Rates of cave dissolution: a moot point?
In an earlier post, I discussed the use of speleothems (such as stalagmites) in paleoclimatology, concluding that since we can use multiple independent methods to estimate the age and growth rate of secondary formations, the thousands of speleothems older than ~5,000 years already contradict the global flood hypothesis. I stand by this evidence, and if you are also convinced by it, then it may seem pointless to discuss how long it takes to dissolve caves in the first place. On the other hand, evidence from radiometric dating seems abstract to some, and difficult to understand. I want to add a more tangible approach, therefore, to my argument.
Steve Austin’s cave dissolution model regarding Kentucky limestone
In 1980, Austin published an ICR Acts and Facts article entitled “Origin of Limestone Caves”, in which he argued that given the average rainfall in Kentucky, 59 cubic meters of limestone bedrock could be dissolved each year per square kilometer of land. To put that in perspective, 59 cubic meters is roughly equal to a room 13x13x13 feet in size (i.e. a large bedroom with a high ceiling), and a square kilometer encompasses about 8×8 residential blocks. Since caves dissolve preferentially along flow conduits, each city block might be underlain by a room-sized cavity after only 64 years. After ~4,000 years, the cave system would be equivalent in volume to two Wal-Mart Supercenters (236,000 cubic meters).
Dr. Austin believes that his calculations should alarm conventional geologists who reject his young-Earth timeline—and he is right, seemingly. Geologist Greg Neyman responded, however, that the residents of Kentucky, rather than ‘uniformitarian geologists’, should be concerned by these numbers, “since according to this creation science model, Kentucky would be so full of holes as to be unlivable.” Greg is also correct.
Despite Greg’s critique, young-Earth creationists continue to cite Austin’s cave dissolution model without question (e.g. here). Conversely, geologists continue to assign long ages (tens to hundreds of thousands of years) to cave formation without any reference to Austin’s proposed rate of dissolution. Why the lack of communication?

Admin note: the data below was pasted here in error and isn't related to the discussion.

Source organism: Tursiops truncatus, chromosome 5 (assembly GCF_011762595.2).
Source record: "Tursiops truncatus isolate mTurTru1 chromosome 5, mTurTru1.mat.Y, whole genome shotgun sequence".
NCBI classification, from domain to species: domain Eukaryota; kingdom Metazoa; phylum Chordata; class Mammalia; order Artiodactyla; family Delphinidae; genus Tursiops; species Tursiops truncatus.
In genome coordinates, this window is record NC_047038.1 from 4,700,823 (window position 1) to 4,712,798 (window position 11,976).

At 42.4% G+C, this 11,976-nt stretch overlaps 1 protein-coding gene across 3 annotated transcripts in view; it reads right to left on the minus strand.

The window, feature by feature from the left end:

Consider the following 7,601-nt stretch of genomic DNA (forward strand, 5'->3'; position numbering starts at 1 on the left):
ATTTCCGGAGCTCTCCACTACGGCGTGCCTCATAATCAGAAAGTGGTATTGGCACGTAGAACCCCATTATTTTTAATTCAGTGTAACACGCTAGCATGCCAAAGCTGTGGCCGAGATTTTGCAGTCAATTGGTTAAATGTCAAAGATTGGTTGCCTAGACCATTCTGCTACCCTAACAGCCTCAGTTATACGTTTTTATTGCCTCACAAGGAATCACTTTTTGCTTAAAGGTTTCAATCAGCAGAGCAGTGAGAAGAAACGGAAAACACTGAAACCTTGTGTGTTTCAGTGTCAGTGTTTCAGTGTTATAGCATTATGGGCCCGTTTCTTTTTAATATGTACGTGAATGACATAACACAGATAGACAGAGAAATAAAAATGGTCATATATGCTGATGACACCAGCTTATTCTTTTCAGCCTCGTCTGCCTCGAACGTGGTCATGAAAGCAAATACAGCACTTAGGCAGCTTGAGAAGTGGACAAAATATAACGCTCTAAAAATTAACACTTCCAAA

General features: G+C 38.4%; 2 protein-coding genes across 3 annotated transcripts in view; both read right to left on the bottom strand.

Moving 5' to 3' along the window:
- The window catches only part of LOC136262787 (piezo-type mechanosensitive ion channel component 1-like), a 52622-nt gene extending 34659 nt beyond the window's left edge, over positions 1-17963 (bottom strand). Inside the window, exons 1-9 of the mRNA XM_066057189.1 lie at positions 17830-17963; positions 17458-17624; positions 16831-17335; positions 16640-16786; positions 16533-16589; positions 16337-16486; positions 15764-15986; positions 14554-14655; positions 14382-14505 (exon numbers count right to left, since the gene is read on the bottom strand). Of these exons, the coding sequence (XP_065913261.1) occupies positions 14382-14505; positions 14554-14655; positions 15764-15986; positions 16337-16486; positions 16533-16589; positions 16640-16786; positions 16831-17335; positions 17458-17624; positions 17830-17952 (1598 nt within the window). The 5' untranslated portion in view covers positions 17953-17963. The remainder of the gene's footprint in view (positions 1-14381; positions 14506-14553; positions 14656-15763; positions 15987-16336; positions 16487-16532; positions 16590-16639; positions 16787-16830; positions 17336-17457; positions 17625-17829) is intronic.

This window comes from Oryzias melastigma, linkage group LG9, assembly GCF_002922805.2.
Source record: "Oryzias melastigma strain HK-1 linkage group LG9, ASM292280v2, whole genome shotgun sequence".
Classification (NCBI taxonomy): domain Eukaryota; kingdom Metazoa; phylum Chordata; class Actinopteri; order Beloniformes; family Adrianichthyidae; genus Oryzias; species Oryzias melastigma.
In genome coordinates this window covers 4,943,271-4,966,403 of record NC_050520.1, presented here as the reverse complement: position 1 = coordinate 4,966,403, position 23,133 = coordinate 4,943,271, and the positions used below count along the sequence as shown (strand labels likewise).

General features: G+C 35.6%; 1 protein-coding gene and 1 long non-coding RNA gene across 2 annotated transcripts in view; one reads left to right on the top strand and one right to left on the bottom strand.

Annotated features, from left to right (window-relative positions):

The problem with Dr. Austin’s model is that he estimates cave formation to occur faster than the facts permit, but still too slowly to account for the world’s large cave systems (like Mammoth Caves in Kentucky, on which he focuses). Even if we grant such rapid dissolution of limestone, it is still difficult to explain how the 500+ kilometers of passages found in Mammoth Caves could have formed since the Flood. Moreover, many of the world’s large cave systems are filled with secondary formations (speleothems) that require themselves many years to form (see Appendix). Dr. Austin and others have thus addressed the problem by treating it in parts, and apparently with the expectation that nobody will recognize one plus one is actually larger than…one.
Fuzzy number crunching: how fast precisely?
For those not yet convinced, I want to examined Dr. Austin’s calculations in detail. In short, he determines the amount of calcite that can be dissolved annually by 1) estimating the carbonate concentration of groundwater based on calcium concentration; 2) estimating the volume of groundwater that passes through the bedrock based on measured rainfall per square kilometer. Multiplying (1), a mass per volume, by (2), a volume, yields the mass of calcite dissolved each year per kilometer. Seems straightforward, right? Too simple! That is, until one verifies the assumptions that go into such a calculation.
First, Austin’s model assumes that “about 1.0 meter of the 1.22 meters of mean annual rainfall go into the aquifer [i.e. groundwater]”. He even prefaces the assumption with “it is reasonable to assume”, but why? What makes this reasonable? Anyone reading this has access to Google Maps or a similar program that offers a bird’s-eye view of Kentucky. What do you see? My map appears pretty green, because Kentucky is blanketed with trees—healthy ones at that. All of these trees require water, and any water taken up by trees does not infiltrate the bedrock. The process by which trees and other vegetation take up water from the soil is called transpiration. Precipitation can also return to the hydrologic cycle through evaporation. Collectively, these routes are referred to as evapotranspiration, and the Kentucky Climate Center reports a mean annual evapotranspiration rate of 32.77 inches for Kentucky.